If you’re keyed into the food and beverage world, chances are you’ve caught whiff of one of the buzziest new terms: natural wine. It’s certainly a movement that’s grown in popularity over the past few years. But ask a wine professional, merchant or server at your favorite restaurant about natural wine and you’re likely to get an earful of varied responses, the most common among them that it’s hard to define.
Just what is a natural wine?
Nebulously defined, natural wine is wine made the old-fashioned way with nothing added and nothing removed; this covers commercially produced yeasts, added sulfur and filtration processes. It is generally agreed that grapes must be grown organically and the wine is made with minimal human intervention and without the help of fancy machines and technology. There are no real standards, regulations or certifications that exist for natural wine, so this loose description––which changes depending on who you’re talking to––leaves a lot of gray area. Natural wines tend to embody a more interesting and unique flavor profile and are much less uniform than conventionally produced wines, with variations from bottle to bottle, vintage to vintage. Additionally, because of the low-intervention approach to winemaking, any natural flaws in the crops are apparent in the resulting bottle, which is both good and bad, depending on your personal preferences.
Is natural wine better than normal wine?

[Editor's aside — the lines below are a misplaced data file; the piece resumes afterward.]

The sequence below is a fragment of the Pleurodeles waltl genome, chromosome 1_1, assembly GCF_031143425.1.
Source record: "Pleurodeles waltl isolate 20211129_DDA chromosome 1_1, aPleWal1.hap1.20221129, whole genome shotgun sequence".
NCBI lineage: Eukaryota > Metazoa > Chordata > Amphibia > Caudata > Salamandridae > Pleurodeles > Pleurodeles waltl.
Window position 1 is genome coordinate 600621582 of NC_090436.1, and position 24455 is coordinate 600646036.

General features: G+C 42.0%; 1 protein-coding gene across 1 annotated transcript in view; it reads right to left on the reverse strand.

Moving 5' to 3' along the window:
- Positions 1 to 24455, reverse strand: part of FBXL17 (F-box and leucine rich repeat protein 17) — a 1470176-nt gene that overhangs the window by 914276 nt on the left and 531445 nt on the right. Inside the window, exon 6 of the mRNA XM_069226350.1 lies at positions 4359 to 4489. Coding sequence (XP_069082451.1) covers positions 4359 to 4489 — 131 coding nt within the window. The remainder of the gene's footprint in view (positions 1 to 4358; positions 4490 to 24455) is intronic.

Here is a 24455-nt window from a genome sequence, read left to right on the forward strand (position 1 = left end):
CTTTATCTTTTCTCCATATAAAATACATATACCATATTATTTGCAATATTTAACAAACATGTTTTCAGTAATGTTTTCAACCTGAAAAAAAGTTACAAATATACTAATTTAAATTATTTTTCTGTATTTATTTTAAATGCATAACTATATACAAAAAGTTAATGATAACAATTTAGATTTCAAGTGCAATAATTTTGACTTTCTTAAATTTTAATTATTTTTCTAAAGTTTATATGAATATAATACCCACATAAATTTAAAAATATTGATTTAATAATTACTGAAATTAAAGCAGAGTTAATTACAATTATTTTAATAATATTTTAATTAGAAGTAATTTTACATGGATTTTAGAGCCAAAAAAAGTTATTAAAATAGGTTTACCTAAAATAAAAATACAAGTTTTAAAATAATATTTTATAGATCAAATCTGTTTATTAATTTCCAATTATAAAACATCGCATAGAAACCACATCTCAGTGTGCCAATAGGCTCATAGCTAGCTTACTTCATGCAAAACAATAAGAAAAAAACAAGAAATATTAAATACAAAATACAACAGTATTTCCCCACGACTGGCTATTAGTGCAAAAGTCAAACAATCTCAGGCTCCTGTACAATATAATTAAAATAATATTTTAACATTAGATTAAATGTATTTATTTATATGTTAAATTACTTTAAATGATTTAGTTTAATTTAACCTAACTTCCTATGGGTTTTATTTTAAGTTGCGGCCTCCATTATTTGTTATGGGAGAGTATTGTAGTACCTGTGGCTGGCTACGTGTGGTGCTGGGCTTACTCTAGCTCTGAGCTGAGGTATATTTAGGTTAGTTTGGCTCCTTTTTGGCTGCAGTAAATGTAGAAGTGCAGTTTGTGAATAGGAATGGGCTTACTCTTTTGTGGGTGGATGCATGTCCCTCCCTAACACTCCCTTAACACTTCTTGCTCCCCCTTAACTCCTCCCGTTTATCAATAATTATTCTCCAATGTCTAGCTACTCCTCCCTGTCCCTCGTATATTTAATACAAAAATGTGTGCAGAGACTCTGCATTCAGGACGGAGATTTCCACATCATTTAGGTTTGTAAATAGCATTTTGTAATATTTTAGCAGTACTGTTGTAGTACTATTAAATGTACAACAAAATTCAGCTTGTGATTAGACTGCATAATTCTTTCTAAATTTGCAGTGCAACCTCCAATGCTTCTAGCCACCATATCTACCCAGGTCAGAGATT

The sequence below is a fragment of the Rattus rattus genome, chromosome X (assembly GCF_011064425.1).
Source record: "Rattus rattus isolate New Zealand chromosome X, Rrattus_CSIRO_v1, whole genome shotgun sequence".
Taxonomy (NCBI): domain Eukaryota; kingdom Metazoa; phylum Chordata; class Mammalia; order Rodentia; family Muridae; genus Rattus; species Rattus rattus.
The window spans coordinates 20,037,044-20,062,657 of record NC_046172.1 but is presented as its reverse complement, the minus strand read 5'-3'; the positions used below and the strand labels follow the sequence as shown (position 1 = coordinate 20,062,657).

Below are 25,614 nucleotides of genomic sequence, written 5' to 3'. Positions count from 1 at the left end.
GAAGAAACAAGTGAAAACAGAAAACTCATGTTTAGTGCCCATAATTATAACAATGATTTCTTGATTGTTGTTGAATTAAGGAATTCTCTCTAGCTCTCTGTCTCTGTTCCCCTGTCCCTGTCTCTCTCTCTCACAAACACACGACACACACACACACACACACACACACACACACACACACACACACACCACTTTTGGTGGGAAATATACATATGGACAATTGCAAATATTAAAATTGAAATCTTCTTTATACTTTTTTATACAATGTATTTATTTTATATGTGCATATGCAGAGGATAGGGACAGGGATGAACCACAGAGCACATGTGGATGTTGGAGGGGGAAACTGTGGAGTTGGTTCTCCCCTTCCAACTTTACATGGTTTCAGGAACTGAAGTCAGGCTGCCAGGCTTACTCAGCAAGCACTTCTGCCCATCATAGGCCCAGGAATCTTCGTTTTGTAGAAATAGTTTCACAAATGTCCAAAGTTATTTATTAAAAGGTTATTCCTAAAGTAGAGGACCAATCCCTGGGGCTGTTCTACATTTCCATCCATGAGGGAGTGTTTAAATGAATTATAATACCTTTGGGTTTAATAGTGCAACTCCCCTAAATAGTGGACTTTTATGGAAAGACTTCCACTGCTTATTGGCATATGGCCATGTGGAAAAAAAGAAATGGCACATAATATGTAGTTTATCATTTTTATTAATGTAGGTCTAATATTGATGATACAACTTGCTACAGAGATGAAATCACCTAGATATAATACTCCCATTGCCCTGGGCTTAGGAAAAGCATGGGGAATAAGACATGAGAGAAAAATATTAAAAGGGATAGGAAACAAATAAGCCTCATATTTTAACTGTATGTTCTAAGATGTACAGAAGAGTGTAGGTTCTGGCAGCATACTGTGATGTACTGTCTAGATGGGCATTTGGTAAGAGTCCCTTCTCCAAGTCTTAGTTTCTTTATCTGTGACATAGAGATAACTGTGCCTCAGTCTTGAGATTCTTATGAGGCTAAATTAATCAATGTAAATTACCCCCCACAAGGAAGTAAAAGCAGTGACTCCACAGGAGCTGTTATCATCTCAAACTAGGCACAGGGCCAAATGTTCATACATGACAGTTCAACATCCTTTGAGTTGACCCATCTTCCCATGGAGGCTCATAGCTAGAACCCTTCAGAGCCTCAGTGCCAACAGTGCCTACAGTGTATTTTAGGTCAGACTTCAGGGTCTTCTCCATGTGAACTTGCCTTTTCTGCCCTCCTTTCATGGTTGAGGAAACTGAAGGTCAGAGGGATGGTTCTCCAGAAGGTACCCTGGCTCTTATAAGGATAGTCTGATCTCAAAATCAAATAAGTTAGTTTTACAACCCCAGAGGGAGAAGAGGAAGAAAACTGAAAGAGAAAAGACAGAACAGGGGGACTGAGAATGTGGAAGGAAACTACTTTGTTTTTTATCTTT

Not necessarily; again, it’s just a different option. A lot of people––sellers and drinkers alike––see natural wine as the trend du jour, favored mostly by tradition-bucking millennials. But as we grow more and more concerned with the foods we put into our bodies and how they are produced, it’s only a matter of time before we offer the same attention to what we are drinking when we pop the cork. You might prefer a natural wine if you’re wanting to explore wines with bolder flavor profiles that more easily express the fruit and the conditions in which they’re grown. Natural wines present an opportunity to celebrate small producers––many come from small-production vineyards and boast an idyllic story about a profound connection to the land. Natural wines can also be easier to drink thanks to lower alcohol content.
I did hear that natural wine won’t give me a headache…
Many claim the lower amount of sulfites in natural wine is the key to hangover-free imbibement. While sulfites might be the culprit for some drinkers, most of us typically experience the dreaded wine headache due to higher alcohol or sugar content. Most natural wines are lower in both alcohol and sugar as well as excess additives and sulfites, allowing you to escape an overserved evening without the same pains as if you had drank conventional wine.